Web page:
Gives a really good sense of penalty risk. Also useful for checking for negative SEO attacks (yes, it’s a thing).
Your most linked content
Another great section to view internal links structure, but also how people are linking. Are the majority of your links going to your home page? Deep pages? Blog posts? Helps answer the: who, what, why and how of your pages’ link earning power.
How your data is linked
General insight to what Google thinks your pages are about.
Helpful to understanding overall site organization. I prefer Screaming Frog for this analysis.
Again, helpful to see your site how Google sees it.
ALERT: Important one is there’s anything in here, needs to be addressed promptly.
Hopefully, it always says: No manual webspam actions found.
If you do get a manual webspam action, make sure you understand which type and what Google recommends in terms of addressing the problem.
If you work with someone to remedy manual webspam action, make sure they have experience getting these issues resolved. If their first recommendation is “disavow all the links,” they don’t know what they’re talking about.
What is indexed? Anything indexed that shouldn’t be? Anything blocked that we want indexed?
As we add new pages is Google adding them to index? Is our indexed page count flat-lined? Going down?
Another one of those, “how does Google understand my site,” tools. Also good for mining new keyword variants that you might not have thought of.
I usually use other means (robots.txt, meta robots tags, etc) for URL removal. One exception: site hacks. Good way to block entire hacked directories quickly.
Essential to identifying site problems. Especially when checking for:
- Server errors
- Missing pages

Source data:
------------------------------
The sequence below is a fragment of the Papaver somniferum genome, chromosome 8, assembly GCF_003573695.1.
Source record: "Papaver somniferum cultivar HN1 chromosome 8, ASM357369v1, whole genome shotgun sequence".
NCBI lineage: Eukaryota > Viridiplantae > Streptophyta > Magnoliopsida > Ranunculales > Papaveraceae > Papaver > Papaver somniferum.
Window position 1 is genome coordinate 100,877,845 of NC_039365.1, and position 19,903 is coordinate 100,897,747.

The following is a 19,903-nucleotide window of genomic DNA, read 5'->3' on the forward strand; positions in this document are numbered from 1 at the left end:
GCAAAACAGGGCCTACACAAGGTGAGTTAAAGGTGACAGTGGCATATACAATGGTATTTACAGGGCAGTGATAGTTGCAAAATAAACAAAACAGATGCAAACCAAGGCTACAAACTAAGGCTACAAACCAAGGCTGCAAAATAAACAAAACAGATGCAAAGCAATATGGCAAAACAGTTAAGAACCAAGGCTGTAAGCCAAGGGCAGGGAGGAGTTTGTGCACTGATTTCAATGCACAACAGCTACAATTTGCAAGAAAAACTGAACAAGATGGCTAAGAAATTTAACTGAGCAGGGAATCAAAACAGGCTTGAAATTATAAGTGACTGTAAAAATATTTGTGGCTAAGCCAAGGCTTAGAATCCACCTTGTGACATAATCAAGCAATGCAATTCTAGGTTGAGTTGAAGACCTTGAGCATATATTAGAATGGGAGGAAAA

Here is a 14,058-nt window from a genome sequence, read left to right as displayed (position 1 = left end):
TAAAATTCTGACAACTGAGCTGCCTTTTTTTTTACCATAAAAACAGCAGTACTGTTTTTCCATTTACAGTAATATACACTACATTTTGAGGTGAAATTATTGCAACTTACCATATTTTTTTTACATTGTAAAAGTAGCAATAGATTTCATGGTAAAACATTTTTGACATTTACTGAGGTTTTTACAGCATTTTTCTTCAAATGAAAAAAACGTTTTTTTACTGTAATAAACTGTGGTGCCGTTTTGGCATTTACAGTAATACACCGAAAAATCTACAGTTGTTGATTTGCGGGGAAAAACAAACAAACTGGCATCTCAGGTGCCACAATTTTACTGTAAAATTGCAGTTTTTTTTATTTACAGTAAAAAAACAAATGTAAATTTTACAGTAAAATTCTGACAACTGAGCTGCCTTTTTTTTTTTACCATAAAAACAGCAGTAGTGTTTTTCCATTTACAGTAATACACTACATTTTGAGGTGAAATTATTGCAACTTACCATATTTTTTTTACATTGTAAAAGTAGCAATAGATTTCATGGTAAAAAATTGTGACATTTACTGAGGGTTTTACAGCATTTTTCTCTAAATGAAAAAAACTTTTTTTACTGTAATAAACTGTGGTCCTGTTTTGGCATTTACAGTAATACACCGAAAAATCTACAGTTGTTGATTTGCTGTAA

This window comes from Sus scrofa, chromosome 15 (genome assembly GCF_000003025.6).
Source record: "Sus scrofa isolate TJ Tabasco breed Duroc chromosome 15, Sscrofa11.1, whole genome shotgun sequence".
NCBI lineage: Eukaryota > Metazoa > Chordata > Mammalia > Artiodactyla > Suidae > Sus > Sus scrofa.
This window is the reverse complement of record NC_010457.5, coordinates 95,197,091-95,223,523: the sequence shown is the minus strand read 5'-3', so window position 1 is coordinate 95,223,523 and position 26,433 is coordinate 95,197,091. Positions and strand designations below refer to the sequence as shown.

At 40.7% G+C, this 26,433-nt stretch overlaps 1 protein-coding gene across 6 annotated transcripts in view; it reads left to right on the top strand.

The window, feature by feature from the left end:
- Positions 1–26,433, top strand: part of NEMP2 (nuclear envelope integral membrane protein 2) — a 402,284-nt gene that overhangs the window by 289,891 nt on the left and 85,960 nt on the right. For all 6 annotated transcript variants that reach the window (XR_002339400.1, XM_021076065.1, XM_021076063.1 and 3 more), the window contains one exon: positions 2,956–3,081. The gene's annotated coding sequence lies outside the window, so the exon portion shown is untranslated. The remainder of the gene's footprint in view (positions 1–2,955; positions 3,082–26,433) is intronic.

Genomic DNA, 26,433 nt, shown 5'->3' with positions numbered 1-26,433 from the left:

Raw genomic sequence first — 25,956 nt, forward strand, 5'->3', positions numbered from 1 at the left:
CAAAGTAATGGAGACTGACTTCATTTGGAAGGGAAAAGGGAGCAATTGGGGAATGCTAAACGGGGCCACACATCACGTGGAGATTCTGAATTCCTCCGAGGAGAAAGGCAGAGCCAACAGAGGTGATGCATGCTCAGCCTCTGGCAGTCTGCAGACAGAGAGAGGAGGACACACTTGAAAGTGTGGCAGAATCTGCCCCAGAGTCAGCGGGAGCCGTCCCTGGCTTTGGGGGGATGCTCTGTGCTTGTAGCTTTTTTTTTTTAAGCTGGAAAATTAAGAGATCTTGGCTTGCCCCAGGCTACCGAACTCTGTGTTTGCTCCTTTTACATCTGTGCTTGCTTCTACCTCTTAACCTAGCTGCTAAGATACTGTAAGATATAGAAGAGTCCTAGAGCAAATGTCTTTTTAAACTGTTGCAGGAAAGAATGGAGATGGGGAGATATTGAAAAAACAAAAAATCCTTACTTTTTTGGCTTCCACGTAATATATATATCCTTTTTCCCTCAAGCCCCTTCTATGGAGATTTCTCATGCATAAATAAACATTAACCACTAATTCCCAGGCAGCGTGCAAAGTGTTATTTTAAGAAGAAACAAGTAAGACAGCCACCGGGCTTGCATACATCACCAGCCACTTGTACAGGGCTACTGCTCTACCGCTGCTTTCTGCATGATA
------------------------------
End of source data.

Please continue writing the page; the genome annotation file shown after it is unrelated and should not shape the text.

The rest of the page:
- Stuff getting crawled that shouldn’t be.
Make sure that you fix as many of these errors as possible, be sure to use our Htaccess wizard to build a set of 301 redirects.
General “Google site EKG.” Looking for major increases or decreases in any of:
- Pages crawled per day
- Kilobytes downloaded per day
- Time spent downloading a page
Fluctuations here aren’t necessarily dispositive of major issue, but Google crawlers are telling you “something happened” when there are big swings in these metrics.
Fetch as Google
This is really how Google “sees” your pages. Check for server header errors and code anomalies (i.e. whether code in fetch matches code you intend to show).
Can also be used to notify Google of major site changes (shouldn’t be regularly used for this purpose). Theme changes, major section moves/updates, etc.
Robots.txt analysis, the root of so many major site problems.
If you see:
Well, there’s your SEO problem…
Also useful for keeping out your site’s trash (stuff that shouldn’t be crawled/indexed).
Some people have dismissed sitemaps as less useful these days. I still think they’re very helpful in auditing site performance. Especially when trying to determine what should be in/out of the index. Some webmasters will “kill pages” but fail to remove from sitemap which can confuse crawler.
I tend to tell people stay out of here unless they’re an advanced SEO or working with large e-commerce sites.
I’ve seen more sites “hacked” recently. This is where you can identify whether Google has found a hack. However, I wouldn’t rely on this section as your “hacked/not hacked” gauge. By the time Google finds the hack, it might be too late to head it off at the pass.
Additional Webmaster Tools Resources:
Glimpse into possible future of GWT: http://www.mattcutts.com/blog/webmaster-feature-requests/